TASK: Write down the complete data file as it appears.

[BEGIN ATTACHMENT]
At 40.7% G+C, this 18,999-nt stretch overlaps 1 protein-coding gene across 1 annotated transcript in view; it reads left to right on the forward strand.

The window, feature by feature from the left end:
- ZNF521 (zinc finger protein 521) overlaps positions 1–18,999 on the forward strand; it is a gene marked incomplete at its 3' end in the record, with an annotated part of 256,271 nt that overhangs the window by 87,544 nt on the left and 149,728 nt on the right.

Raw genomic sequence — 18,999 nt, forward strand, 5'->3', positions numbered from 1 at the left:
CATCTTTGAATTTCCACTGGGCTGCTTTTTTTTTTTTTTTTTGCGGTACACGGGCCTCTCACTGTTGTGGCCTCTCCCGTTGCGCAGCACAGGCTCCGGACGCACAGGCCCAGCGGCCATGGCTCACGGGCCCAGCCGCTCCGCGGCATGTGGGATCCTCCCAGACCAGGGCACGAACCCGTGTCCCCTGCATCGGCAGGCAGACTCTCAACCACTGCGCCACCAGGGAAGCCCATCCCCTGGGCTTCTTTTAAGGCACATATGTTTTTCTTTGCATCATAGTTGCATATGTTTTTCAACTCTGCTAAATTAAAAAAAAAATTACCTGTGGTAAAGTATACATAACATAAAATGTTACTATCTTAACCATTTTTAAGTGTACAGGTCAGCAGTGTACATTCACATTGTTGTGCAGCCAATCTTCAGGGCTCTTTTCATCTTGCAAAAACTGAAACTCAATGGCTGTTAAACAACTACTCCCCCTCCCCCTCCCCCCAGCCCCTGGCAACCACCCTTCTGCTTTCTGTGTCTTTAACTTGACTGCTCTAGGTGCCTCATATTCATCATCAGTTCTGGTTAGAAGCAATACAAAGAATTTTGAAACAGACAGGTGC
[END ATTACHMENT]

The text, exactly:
At 40.7% G+C, this 18,999-nt stretch overlaps 1 protein-coding gene across 1 annotated transcript in view; it reads left to right on the forward strand.

The window, feature by feature from the left end:
- ZNF521 (zinc finger protein 521) overlaps positions 1–18,999 on the forward strand; it is a gene marked incomplete at its 3' end in the record, with an annotated part of 256,271 nt that overhangs the window by 87,544 nt on the left and 149,728 nt on the right.

Raw genomic sequence — 18,999 nt, forward strand, 5'->3', positions numbered from 1 at the left:
CATCTTTGAATTTCCACTGGGCTGCTTTTTTTTTTTTTTTTTGCGGTACACGGGCCTCTCACTGTTGTGGCCTCTCCCGTTGCGCAGCACAGGCTCCGGACGCACAGGCCCAGCGGCCATGGCTCACGGGCCCAGCCGCTCCGCGGCATGTGGGATCCTCCCAGACCAGGGCACGAACCCGTGTCCCCTGCATCGGCAGGCAGACTCTCAACCACTGCGCCACCAGGGAAGCCCATCCCCTGGGCTTCTTTTAAGGCACATATGTTTTTCTTTGCATCATAGTTGCATATGTTTTTCAACTCTGCTAAATTAAAAAAAAAATTACCTGTGGTAAAGTATACATAACATAAAATGTTACTATCTTAACCATTTTTAAGTGTACAGGTCAGCAGTGTACATTCACATTGTTGTGCAGCCAATCTTCAGGGCTCTTTTCATCTTGCAAAAACTGAAACTCAATGGCTGTTAAACAACTACTCCCCCTCCCCCTCCCCCCAGCCCCTGGCAACCACCCTTCTGCTTTCTGTGTCTTTAACTTGACTGCTCTAGGTGCCTCATATTCATCATCAGTTCTGGTTAGAAGCAATACAAAGAATTTTGAAACAGACAGGTGC